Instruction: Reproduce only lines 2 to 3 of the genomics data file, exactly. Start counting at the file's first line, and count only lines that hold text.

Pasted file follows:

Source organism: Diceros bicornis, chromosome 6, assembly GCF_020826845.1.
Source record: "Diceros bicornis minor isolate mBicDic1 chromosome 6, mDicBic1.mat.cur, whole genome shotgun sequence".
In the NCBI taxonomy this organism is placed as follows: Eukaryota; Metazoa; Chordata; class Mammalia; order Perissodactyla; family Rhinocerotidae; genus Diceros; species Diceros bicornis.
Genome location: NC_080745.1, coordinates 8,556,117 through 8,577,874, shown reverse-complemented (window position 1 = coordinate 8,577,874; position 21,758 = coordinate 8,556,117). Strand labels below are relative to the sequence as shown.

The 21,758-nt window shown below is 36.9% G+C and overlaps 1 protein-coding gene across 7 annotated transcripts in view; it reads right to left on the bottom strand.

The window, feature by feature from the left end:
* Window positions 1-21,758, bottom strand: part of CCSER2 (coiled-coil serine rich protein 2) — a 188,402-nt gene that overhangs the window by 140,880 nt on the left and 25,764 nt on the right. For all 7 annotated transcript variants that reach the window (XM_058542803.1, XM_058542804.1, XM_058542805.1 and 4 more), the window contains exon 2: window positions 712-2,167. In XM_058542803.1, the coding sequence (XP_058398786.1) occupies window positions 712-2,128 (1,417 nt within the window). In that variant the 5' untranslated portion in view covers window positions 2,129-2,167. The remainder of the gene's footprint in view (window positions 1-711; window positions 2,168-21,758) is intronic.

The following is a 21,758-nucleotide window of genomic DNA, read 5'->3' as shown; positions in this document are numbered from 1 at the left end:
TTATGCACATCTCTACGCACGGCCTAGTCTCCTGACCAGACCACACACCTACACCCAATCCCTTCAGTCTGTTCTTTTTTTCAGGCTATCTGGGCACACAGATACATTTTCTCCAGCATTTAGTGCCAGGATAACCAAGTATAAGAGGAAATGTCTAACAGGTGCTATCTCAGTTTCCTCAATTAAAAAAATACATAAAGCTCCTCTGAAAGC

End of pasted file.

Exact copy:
Source record: "Diceros bicornis minor isolate mBicDic1 chromosome 6, mDicBic1.mat.cur, whole genome shotgun sequence".
In the NCBI taxonomy this organism is placed as follows: Eukaryota; Metazoa; Chordata; class Mammalia; order Perissodactyla; family Rhinocerotidae; genus Diceros; species Diceros bicornis.